The comment of the Jury Instruction Committee to its instruction 1553 explains the reason for its variation in standards of proof between an initial commitment hearing and a continuance of control hearing, stating that it is:
[N]ot required to apply "beyond a reasonable doubt" standard to the issue of commitment under the Sex Crimes Law . . . because the fact of criminal conviction offered a rational basis for using a less stringent burden of proof. But in the continuance of control situation, the defendant has served the sentence authorized by the criminal law and the effect of the criminal conviction in justifying departure from the procedure applicable to civil commitments is greatly diminished. The issue on continuance of control under the Sex Crimes Law is so similar to the issue on involuntary civil commitment that the Committee feels it would be a denial of equal protection to employ a different burden of proof. Wis J I — Criminal, Part II, 1553 n. 3.
The Jury Instruction Committee echoed the reasoning of the supreme court in Goetsch v. State, supra, at 94, 172 N.W.2d at 692 (1969), explaining why the lower standard of proof attended the initial commitment proceeding. The defendant has already been found guilty. He will lose his liberty either in prison or as an offender under the Sex Crimes Law. The offender's liberty is not at issue. Rather, the issue is merely whether treatment and protection of the public is necessary.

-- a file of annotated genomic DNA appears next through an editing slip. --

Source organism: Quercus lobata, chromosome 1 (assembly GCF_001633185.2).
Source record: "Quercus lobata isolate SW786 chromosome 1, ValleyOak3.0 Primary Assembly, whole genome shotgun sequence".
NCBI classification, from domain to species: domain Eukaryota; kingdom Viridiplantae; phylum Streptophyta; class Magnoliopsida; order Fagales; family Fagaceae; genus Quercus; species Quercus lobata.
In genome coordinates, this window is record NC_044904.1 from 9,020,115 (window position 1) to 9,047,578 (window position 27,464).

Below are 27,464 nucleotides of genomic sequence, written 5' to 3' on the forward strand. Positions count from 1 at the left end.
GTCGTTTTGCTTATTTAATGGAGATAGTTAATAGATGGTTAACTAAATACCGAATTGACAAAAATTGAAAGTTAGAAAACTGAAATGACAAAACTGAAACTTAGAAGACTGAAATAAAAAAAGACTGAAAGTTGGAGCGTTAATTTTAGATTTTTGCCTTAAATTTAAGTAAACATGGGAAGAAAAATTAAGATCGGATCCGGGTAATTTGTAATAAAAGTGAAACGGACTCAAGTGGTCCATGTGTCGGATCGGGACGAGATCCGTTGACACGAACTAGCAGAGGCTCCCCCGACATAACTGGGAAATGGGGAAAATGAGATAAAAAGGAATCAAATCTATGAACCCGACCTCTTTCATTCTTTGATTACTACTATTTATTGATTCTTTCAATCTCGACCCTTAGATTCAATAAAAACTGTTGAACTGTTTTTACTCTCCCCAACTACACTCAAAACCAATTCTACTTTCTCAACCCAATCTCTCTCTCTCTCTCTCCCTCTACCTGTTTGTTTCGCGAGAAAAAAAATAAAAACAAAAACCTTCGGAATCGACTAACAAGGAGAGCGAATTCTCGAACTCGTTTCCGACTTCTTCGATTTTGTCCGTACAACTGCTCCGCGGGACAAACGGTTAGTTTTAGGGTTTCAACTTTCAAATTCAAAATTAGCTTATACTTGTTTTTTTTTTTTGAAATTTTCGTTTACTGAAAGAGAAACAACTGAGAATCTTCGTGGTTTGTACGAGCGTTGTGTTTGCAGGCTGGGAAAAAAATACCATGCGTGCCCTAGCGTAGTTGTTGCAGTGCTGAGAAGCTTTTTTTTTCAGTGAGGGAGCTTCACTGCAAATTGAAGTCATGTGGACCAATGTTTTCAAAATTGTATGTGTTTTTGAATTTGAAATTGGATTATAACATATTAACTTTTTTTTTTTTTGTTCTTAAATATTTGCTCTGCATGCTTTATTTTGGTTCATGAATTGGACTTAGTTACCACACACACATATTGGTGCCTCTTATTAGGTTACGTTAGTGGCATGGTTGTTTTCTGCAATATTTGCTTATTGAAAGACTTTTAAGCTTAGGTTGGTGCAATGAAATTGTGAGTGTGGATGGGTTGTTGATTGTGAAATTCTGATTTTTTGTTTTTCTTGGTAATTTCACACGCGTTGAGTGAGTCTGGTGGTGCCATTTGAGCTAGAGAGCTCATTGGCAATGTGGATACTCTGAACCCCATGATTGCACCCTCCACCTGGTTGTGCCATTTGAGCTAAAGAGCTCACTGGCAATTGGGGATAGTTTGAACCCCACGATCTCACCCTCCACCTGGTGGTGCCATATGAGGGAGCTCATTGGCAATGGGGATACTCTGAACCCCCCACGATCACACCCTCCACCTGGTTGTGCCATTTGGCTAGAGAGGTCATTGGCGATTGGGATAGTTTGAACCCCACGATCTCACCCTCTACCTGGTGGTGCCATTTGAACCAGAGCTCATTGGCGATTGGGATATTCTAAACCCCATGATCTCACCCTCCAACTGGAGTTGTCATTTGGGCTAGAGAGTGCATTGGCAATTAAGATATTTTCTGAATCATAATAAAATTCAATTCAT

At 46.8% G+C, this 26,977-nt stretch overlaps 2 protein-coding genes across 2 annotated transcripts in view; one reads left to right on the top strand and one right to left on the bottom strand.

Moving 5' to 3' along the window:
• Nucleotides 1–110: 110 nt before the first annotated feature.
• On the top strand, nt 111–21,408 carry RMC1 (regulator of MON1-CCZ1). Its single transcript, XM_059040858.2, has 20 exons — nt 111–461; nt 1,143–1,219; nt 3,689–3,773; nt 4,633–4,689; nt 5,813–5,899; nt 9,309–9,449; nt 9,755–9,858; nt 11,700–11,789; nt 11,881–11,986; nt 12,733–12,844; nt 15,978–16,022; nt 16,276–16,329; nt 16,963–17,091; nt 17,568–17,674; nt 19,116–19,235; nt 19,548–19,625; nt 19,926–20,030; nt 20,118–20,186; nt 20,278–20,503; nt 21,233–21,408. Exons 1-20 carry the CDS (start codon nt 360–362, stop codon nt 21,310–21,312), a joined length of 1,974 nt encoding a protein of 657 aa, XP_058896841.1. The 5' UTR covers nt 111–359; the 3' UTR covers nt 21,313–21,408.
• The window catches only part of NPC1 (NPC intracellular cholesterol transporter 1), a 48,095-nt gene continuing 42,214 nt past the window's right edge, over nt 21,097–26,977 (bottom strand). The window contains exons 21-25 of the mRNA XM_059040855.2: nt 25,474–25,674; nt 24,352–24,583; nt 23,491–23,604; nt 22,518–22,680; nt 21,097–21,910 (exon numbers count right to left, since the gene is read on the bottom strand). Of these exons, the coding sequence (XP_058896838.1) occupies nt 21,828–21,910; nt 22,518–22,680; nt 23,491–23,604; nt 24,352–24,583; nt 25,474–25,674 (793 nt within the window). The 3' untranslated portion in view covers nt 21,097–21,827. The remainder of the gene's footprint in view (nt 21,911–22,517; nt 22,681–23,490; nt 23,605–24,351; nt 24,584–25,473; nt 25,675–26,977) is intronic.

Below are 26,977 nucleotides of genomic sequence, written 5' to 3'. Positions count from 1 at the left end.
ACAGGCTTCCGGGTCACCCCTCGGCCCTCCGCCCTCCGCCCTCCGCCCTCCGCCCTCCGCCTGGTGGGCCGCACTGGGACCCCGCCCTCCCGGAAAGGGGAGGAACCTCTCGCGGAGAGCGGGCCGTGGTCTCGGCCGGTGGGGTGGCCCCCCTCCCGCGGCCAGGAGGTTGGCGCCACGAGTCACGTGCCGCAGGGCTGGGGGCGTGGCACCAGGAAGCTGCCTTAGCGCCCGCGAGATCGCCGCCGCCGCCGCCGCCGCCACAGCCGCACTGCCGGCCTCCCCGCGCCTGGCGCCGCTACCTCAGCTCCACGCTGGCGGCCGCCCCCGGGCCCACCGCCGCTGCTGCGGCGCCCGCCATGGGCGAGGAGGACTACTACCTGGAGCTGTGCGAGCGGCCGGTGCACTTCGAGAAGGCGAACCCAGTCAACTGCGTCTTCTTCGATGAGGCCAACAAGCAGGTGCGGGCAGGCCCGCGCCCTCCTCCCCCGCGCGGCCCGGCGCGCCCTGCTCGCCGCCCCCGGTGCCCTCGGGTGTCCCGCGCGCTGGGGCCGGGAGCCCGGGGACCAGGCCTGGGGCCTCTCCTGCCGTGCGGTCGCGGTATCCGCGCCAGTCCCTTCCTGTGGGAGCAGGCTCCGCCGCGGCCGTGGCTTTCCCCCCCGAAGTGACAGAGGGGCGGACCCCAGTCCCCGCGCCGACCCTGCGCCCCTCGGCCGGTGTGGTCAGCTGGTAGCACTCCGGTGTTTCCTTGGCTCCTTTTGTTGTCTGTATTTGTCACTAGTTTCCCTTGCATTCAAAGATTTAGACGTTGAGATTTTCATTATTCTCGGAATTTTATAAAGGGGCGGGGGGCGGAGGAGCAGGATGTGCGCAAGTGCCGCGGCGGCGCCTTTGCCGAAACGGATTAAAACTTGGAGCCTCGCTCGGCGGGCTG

On the other hand, in a continuance of control hearing, the maximum sentence has already been served. Normally, the offender would now be free to rejoin society. Yet, if the state feels the offender's liberty is dangerous to the public, the state may seek to further restrain this liberty. This is where the clash between a legitimate liberty interest and the state interest in restraining liberty comes into central focus. As stated by this court in State v. Cramer, 91 Wis.2d 553, 559, 283 N.W.2d 625, 628 (Ct.App. 1979):
We view the provisions of secs. 975.13 and 975.14 (2), Stats, prescribing the review of a departmental opinion that discharge of a committed sex crime offender from the control of the Department would be dangerous to the public, as presenting to the jury the question whether the Department should extend the institutionalization of the person committed. We reach that conclusion because the Department's opinion is triggered by sec. 975.12, Stats, when the offender approaches either his mandatory release or discharge date. Only those dates present points of time at which the statutory right to release clashes with a contrary departmental opinion to extend control. It is at the point of the clash between the right to release and a contrary department opinion that the legislature has prescribed a legal system determination whether the public's right to confinement of the offender transcends his right to release. [Footnotes omitted.]